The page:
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Andrew Hamilton Russell Information

Andrew Hamilton Russell

Sir Andrew Hamilton Russell

Place of birth: Napier, New Zealand
Place of death: Tunanui, New Zealand
Allegiance: United Kingdom
New Zealand
Service/branch: British Army
New Zealand Army
Years of service: 1887-1892, 1900-1932, 1940-1941
Rank: Major General
Commands held: Wellington Mounted Rifles Brigade
New Zealand and Australian Division
New Zealand Division
Battles/wars: World War I
World War II
Awards: Knight Commander of the Order of the Bath
Knight Commander of the Order of St Michael and St George
Distinguished Service Order
Mentioned in Dispatches on 9 occasions
Other work: Returned Services' Association

World War I

Major General Sir Andrew Hamilton Russell KCB, KCMG, DSO (23 February 1868 - 29 November 1960) was a World War I general from New Zealand, who rose swiftly to high command during the Gallipoli campaign in 1915-1916 and to prominence as the inspirational commander of the New Zealand Division on the Western Front in 1917 and 1918.

Early life and service

Russell was born on 23 February 1868 at Napier, New Zealand. He was sent to England to be educated, first at Harrow School, and then at the Royal Military Academy Sandhurst, winning the Sword of Honour. Commissioned into the Border Regiment in 1887, Russell served five years in India, earning a "great reputation as a polo player". When his regiment returned to England in 1892, Russell instead returned to New Zealand to pursue sheep farming. Russell soon became active in the nascent New Zealand Territorial Force, forming the Hawke's Bay Mounted Rifle Volunteers. He went on to command the 9th (Wellington East Coast) Mounted Rifles and, in 1911, promoted to colonel, the Wellington Mounted Rifle Regiment. He played a prominent role in organising 'Massey's Cossacks' during the 1913 water front strike.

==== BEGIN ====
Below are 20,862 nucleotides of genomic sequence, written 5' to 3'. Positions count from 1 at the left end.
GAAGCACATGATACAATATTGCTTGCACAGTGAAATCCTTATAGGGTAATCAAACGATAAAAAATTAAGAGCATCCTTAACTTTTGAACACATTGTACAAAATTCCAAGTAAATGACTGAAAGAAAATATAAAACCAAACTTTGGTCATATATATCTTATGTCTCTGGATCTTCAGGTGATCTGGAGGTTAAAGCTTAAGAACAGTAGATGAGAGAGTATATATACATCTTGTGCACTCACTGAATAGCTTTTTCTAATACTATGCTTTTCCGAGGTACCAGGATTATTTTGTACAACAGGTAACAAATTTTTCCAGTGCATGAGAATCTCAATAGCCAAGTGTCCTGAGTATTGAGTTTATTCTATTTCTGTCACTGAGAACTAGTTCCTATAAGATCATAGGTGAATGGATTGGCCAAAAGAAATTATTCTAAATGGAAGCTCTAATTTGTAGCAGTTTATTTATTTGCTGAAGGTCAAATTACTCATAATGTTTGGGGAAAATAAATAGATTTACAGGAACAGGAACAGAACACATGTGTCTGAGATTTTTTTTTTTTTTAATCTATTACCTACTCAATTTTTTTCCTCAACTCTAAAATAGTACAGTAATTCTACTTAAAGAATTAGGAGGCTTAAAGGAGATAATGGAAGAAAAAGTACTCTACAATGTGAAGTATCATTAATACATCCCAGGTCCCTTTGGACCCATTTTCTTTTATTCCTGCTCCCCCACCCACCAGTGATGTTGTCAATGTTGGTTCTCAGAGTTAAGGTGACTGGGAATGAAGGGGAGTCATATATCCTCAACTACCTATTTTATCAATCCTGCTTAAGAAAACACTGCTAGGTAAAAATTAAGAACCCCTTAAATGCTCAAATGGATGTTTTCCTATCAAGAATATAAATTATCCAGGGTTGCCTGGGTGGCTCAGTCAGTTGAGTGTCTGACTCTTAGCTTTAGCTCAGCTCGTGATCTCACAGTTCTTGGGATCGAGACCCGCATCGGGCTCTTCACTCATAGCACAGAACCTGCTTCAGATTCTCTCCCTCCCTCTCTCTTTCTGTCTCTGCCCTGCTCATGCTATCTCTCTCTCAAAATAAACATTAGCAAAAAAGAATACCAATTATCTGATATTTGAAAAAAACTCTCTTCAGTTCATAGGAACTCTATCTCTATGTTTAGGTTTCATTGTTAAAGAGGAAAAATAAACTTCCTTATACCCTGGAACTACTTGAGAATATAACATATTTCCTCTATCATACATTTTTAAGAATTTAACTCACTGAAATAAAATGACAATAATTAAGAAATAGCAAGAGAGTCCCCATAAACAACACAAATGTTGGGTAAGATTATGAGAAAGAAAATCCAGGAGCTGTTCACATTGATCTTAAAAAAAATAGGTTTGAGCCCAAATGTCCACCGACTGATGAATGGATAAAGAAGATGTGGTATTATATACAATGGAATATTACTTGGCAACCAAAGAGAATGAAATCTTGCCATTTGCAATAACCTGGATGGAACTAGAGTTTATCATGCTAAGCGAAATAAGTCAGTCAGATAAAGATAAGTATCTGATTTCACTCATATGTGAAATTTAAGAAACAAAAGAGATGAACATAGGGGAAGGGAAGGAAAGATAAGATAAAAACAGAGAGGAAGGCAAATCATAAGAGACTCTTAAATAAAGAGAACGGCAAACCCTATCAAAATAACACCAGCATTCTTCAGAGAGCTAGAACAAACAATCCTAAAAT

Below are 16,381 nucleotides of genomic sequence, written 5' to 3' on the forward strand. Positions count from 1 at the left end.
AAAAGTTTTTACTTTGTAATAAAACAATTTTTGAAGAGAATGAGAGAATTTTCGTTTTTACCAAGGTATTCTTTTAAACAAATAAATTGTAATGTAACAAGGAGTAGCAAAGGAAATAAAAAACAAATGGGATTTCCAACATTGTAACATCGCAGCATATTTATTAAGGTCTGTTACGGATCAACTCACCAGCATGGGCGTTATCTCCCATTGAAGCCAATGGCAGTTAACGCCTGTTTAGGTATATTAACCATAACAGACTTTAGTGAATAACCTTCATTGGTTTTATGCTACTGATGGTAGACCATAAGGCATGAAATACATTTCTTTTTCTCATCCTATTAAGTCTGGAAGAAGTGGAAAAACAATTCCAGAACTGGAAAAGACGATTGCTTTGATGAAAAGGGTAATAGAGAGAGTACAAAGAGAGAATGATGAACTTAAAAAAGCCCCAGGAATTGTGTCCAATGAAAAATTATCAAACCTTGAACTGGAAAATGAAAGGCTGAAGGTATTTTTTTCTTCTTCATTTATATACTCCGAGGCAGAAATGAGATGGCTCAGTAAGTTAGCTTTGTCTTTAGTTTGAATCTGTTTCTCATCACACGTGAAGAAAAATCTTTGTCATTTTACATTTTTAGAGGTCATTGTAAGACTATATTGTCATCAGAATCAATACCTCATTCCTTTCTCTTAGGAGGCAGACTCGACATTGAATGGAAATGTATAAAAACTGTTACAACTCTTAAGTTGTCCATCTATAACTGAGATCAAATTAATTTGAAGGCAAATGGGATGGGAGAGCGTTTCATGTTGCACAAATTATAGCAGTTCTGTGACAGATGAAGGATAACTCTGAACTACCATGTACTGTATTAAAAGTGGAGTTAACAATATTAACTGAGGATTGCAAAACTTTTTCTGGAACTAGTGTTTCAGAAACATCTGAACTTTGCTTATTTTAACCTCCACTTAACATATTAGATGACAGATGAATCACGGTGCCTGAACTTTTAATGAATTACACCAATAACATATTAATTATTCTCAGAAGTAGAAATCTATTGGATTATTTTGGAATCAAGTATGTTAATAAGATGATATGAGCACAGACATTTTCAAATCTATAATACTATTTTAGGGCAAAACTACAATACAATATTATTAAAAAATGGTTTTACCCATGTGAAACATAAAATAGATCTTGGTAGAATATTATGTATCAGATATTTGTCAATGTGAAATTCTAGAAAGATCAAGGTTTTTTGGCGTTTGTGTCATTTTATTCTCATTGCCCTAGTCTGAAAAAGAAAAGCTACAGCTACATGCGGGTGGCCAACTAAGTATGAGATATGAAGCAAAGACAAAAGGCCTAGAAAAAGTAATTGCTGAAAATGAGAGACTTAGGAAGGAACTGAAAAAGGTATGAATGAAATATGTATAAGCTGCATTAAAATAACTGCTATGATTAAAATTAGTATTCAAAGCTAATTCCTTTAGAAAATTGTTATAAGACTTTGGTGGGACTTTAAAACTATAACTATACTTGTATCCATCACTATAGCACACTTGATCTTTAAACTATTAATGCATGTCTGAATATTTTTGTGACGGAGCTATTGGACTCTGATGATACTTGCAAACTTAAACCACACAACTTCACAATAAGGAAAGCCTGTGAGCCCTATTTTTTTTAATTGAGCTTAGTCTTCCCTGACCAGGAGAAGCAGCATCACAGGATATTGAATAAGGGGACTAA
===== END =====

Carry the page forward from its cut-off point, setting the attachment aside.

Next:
World War I


At the outbreak of World War I Major General Alexander Godley, commander of the New Zealand Expeditionary Force, offered Russell command of the New Zealand Mounted Rifles Brigade. Russell accepted and, after training in Egypt, the Mounted Rifles deployed to Gallipoli on 12 May 1915. With their horses remaining in Egypt, the Brigade operated dismounted in the northern (or left) sector of the ANZAC perimeter. His brigade headquarters, sited on high ground, became known as "Russell's Top" and became the focus of heavy fighting. His brigade fought in the Battle of Chunuk Bair, and the failed attack on Hill 60, before Russell took over command of the New Zealand and Australian Division in November 1915, from Godley, who became corps commander. Sir Ian Hamilton, commander of the Mediterranean Expeditionary Force, had come to view Russell as 'the outstanding New Zealander on the (Gallipoli) peninsula', and in November 1915 he was created Knight Commander of the Order of St Michael and St George and promoted to major-general. A month later, Russell had overall command for the final 48 hours of the highly successful evacuation of the Australia and New Zealand Army Corps ("ANZAC") from the Gallipoli peninsula.

Western Front